Imagens das páginas

200...difficulties attending the subject,200,
201...strictures on the construction of the
poem, 202, 203...plan of it, with extracts
and remarks. 203..223...general observa-
tions on the poem, compared with the au-
thor's former work, 223...225.

tious with the elector, up his
country to military execution, 27.. defeats
the French at the battle of Blenheim, 28...
conduct of the Duke's political adversaries
in consequence of it, 29, 30...its important
results, 30, 31-effects of his fatigues on the
Duke's health, 32...grateful and honour- Milton, Pope's criticism ou, 432.
able reception of the Duke, on his return, Ministry (English), composition of, at the
33...he embarks again for the continent,
ib...tardy preparations of the Emperor of
Germany, ib...manœuvres of Marshal Vil-
lars, 34...chagrin of the Duke, 35...account
of the campaign in Flanders, 36, 37...ho-
nourable anecdote of Marlborough's kind-
ness, 38...movements of the French under
Villeroy, 39...they are defeated at the
battle of Ramilies, 40...its brilliant results,
ib. 41...vexatious situation of affairs to
Marlborough, both abroad and at home,
42, 43... disinterested conduct of the Duke
to the Queen, 44, 45... brilliant reception
of the Duke on his return, 45,
motes the union between England and Montague (Lady Mary Wortley), character
Scotland, 46...situation of affairs at home of, 414...416..singular scheme of, for sep-
and abroad in 1707, 46, 47...treachery of tennial marriages, 415...was self-educated,
Harley against him, 50...invasion of Eng 416...account of her quarrel with Mr.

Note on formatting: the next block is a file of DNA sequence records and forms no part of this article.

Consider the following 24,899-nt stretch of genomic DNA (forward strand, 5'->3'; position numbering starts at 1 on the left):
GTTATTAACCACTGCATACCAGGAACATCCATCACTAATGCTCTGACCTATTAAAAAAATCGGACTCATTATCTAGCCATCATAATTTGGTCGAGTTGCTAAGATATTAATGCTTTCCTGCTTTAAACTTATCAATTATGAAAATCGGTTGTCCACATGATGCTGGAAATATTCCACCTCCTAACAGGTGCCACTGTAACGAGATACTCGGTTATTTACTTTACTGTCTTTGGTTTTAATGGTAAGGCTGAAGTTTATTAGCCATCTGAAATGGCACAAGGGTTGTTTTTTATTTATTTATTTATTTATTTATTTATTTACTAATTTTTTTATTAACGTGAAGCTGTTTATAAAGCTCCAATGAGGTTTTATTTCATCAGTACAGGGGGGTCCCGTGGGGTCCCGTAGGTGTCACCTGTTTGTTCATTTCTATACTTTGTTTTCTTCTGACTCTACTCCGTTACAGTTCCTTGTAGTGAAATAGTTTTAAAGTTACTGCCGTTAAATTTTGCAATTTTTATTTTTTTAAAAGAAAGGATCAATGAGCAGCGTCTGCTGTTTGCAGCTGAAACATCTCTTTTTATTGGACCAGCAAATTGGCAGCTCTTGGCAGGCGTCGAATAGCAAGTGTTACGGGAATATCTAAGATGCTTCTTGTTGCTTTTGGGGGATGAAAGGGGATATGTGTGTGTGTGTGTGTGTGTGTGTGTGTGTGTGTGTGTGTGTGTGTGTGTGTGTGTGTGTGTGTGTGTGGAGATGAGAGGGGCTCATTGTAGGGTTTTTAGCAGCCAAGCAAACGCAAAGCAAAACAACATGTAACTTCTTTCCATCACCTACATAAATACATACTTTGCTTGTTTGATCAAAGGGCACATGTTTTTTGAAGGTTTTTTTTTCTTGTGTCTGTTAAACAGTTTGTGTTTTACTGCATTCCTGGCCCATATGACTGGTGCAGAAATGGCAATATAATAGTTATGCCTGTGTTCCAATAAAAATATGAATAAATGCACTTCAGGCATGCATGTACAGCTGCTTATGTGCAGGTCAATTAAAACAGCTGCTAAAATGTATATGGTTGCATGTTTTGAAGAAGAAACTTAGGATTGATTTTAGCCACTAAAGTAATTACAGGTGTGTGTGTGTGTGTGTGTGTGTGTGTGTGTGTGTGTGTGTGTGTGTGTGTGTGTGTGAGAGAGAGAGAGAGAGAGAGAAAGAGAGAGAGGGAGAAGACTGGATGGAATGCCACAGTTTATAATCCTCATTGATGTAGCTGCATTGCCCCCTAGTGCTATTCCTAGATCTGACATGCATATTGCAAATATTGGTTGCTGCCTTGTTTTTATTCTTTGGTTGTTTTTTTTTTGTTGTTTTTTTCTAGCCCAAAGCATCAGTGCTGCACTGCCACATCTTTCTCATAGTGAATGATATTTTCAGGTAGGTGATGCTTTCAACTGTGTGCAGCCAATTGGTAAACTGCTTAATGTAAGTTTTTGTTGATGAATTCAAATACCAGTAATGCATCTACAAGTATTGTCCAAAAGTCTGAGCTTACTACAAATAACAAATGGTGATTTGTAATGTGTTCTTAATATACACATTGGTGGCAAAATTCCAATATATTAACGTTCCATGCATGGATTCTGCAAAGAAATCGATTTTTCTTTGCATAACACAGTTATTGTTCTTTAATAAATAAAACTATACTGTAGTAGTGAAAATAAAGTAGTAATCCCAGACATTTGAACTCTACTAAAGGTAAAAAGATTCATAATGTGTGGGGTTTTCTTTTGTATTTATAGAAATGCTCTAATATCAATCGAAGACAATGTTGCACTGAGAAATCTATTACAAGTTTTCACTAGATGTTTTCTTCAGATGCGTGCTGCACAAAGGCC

land by the Pretender, 51... Marlborough Pope, 417, 418.
forms the plan of a new campaign on the Montague (Mr. Wortley), character of,417.
continent, ib...ains the battle of Oude-Montesquieu, curious mistakes of, relative to
uard, 53... besieges and captures Lille, 54 England, 188, 189.
...56...invests Ghent, 57 ..nobly resists a
bribe from the French government, ib....
defeats the French at the battle of Mapla-
quet, 59, 60...and captures Mons, 61...en-
ters upon his last campaign, 63...his noble
treatment of Fenelon, 55...falsely charged
with peculation, 66...peace of Utrecht con-
cluded, and Marlborough disgraced, 67,
68. .noble reception of him abroad,
recalled on the accession of George I. ib...
his death, ib....brief review of his charac-
ter, 71...73...excellent moral order of his
camp, 72.
Marlborough (Sarah, Duchess of), adopts a
different line of politics from her husband,
11...her opinion on giving places, 12...dis-
missed from her office by Queen Anne, 62,
63...her reply to proposals for a second
marriage, 70...generous conduct to a Chel-
sea pensioner, 71, 72...her character, 11,